Conflict, drought and violence in the Horn of Africa have forced many to seek protection in Djibouti. Its position has also made it a transit country and the main route for migration towards Yemen and beyond.
Djibouti hosts about 27,000 refugees, mainly Somalis, Ethiopians, Eritreans and, lately, Yemenis fleeing war. Harsh climatic conditions and drought continue to displace people in the region and push them to cross the border to Djibouti.
Drought has also devastated the livelihoods of Djiboutians in rural areas, and many have fled to the country’s capital, Djibouti City.
In May 2018, Cyclone Sagar added to the many issues already affecting Djibouti, with up to 50,000 people affected by the storm across Djibouti City and the surrounding communities.
High pressure on weak social services in camps, rural and urban areas has left an increasing number of people with little access to basic services like education and shelter, and vital resources like water.
The country recently committed to allow all social services, including education, health and employment, to refugees in the country.
We provide lifesaving support to refugees, host communities and internally displaced people, and we coordinate closely with other regional country offices.
In Djibouti, we work on crisis support as well as disaster and climate-related displacement, all of which affect both refugees and Djiboutian nationals. In 2017, we published a report where we urged the government to allow refugees to work. The government has since passed a new refugee law that gives refugees access to health, education and employment.
During Cyclone Sagar in 2018, we played a vital role in providing immediate assistance to the victims in the capital and nearby villages. To support the CRRF process better, NRC has handed over day to day operation of WASH services delivery to the Ministry of Water Resources, and we will be providing technical support to the Ministry to ensure refugees and their host communities continue getting quality and up to standard services.
People we helped in Djibouti in 2019
Our education pilot project supports displaced youth. Our teams:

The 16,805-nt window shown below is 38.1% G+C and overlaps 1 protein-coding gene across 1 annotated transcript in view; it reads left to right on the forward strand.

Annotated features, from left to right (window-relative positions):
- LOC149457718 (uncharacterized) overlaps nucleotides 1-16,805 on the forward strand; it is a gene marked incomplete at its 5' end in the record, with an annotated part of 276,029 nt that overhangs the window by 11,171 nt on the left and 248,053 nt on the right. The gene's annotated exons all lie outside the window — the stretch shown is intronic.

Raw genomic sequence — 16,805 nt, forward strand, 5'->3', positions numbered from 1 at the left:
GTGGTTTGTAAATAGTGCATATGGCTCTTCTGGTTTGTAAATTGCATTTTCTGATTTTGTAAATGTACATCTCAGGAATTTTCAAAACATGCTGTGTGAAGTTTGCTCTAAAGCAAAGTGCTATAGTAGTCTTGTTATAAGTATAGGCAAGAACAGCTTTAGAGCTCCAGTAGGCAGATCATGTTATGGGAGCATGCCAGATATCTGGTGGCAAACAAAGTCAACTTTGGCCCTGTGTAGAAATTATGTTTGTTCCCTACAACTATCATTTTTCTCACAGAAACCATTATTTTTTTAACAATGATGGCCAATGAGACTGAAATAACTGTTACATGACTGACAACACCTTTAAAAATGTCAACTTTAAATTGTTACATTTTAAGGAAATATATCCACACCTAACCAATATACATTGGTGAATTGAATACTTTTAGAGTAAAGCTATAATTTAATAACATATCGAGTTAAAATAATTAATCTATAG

- offer vocational skill training to young people in refugee camps in trades like IT, tailoring and cosmetology
- provide financial support to graduates so that they can start their own businesses
- support ONARS, the government agency in charge of refugee protection, through sub-grants to run youth skills training courses and help the youth start income generating activities
Livelihoods and food security
Our food security activities target both refugees and the local communities hosting them. Our food security teams:
- provide cash grants to support small businesses and start-ups
- give training on microenterprise and business management
- donate livestock to farmers and give training on animal husbandry, marketing and health
Shelter and settlements
As crises continue in neighbouring countries including Eritrea, Somalia and Yemen, refugees in Djibouti require better housing to shelter them through their time in displacement. Our shelter teams:
- construct permanent shelters for refugees and poor members of the local community, made of concrete bricks and iron sheet roofing
- improve shelter designs and materials, to last through extreme weather
- provide training to refugees on shelter construction so they can fully participate in the construction process while earning a living
- responded to Cyclone Sagar destruction by distributing cash grants/vouchers for rehabilitation of shelters in Djibouti City
Water, sanitation and hygiene (WASH) promotion
We support the Ministry of Water Resources to provide WASH services in refugee camps and host communities. Our WASH experts provide technical support to the Ministry of Water Resources to:
- supply safe water to refugee camps
- operate waste management in camps
- construct sanitation facilities
- distribute hygiene kits and instructions on how to use them
- run awareness campaigns and give training on sanitation and hygiene practices
- rehabilitate water systems with solar energy when possible
- recently distributed cash vouchers to people affected by Cyclone Sagar to purchase hygiene kits and rehabilitate toilet systems in Djibouti City
- construct sanitation facilities including a water filtration system that uses the waste water from bathing facilities for tree planting and home-gardening
- EU DEVCO
- Julie T
- Open Society Foundation (OSF)
- Start Fund Network
About NRC in Djibouti
We survived Cyclone Sagar
Twenty-eight-year-old Deka Ahmed and her three children are among the many residents of the capital of Djibouti who suffered damages and loss of property in the cyclone that ruined livelihoods and contaminated waters across the country.